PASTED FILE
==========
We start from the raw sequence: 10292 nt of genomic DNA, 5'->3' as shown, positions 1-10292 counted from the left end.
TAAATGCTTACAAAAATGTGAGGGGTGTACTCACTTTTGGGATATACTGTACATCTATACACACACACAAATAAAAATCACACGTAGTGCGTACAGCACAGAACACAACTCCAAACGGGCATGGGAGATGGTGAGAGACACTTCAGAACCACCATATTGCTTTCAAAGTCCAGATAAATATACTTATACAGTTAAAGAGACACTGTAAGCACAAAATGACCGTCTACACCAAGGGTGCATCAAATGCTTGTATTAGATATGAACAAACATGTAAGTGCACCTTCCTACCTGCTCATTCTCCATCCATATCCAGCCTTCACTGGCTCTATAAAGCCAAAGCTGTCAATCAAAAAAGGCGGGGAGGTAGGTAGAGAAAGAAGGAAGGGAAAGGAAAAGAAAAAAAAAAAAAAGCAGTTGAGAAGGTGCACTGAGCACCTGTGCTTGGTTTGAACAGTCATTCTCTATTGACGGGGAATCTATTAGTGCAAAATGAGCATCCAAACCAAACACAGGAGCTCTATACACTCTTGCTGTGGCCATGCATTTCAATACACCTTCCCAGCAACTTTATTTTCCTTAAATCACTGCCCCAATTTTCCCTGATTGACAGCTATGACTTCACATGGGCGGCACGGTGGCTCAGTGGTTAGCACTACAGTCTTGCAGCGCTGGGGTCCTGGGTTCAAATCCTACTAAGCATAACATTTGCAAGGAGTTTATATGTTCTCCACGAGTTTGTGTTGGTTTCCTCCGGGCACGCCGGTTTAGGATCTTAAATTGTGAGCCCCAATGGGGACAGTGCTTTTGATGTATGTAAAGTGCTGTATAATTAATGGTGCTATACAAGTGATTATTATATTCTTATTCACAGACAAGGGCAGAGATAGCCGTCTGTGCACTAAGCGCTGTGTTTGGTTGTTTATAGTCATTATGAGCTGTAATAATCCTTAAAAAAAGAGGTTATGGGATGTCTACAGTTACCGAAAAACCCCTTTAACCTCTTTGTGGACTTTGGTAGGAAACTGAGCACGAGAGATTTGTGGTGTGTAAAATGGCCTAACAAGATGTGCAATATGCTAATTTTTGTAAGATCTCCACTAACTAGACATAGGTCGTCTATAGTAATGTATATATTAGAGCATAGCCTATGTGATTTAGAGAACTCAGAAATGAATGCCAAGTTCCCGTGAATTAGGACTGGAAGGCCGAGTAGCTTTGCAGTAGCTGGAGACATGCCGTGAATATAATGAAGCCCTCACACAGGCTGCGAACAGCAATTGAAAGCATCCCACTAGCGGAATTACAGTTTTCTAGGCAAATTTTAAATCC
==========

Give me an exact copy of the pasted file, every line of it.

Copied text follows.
We start from the raw sequence: 10292 nt of genomic DNA, 5'->3' as shown, positions 1-10292 counted from the left end.
TAAATGCTTACAAAAATGTGAGGGGTGTACTCACTTTTGGGATATACTGTACATCTATACACACACACAAATAAAAATCACACGTAGTGCGTACAGCACAGAACACAACTCCAAACGGGCATGGGAGATGGTGAGAGACACTTCAGAACCACCATATTGCTTTCAAAGTCCAGATAAATATACTTATACAGTTAAAGAGACACTGTAAGCACAAAATGACCGTCTACACCAAGGGTGCATCAAATGCTTGTATTAGATATGAACAAACATGTAAGTGCACCTTCCTACCTGCTCATTCTCCATCCATATCCAGCCTTCACTGGCTCTATAAAGCCAAAGCTGTCAATCAAAAAAGGCGGGGAGGTAGGTAGAGAAAGAAGGAAGGGAAAGGAAAAGAAAAAAAAAAAAAAGCAGTTGAGAAGGTGCACTGAGCACCTGTGCTTGGTTTGAACAGTCATTCTCTATTGACGGGGAATCTATTAGTGCAAAATGAGCATCCAAACCAAACACAGGAGCTCTATACACTCTTGCTGTGGCCATGCATTTCAATACACCTTCCCAGCAACTTTATTTTCCTTAAATCACTGCCCCAATTTTCCCTGATTGACAGCTATGACTTCACATGGGCGGCACGGTGGCTCAGTGGTTAGCACTACAGTCTTGCAGCGCTGGGGTCCTGGGTTCAAATCCTACTAAGCATAACATTTGCAAGGAGTTTATATGTTCTCCACGAGTTTGTGTTGGTTTCCTCCGGGCACGCCGGTTTAGGATCTTAAATTGTGAGCCCCAATGGGGACAGTGCTTTTGATGTATGTAAAGTGCTGTATAATTAATGGTGCTATACAAGTGATTATTATATTCTTATTCACAGACAAGGGCAGAGATAGCCGTCTGTGCACTAAGCGCTGTGTTTGGTTGTTTATAGTCATTATGAGCTGTAATAATCCTTAAAAAAAGAGGTTATGGGATGTCTACAGTTACCGAAAAACCCCTTTAACCTCTTTGTGGACTTTGGTAGGAAACTGAGCACGAGAGATTTGTGGTGTGTAAAATGGCCTAACAAGATGTGCAATATGCTAATTTTTGTAAGATCTCCACTAACTAGACATAGGTCGTCTATAGTAATGTATATATTAGAGCATAGCCTATGTGATTTAGAGAACTCAGAAATGAATGCCAAGTTCCCGTGAATTAGGACTGGAAGGCCGAGTAGCTTTGCAGTAGCTGGAGACATGCCGTGAATATAATGAAGCCCTCACACAGGCTGCGAACAGCAATTGAAAGCATCCCACTAGCGGAATTACAGTTTTCTAGGCAAATTTTAAATCC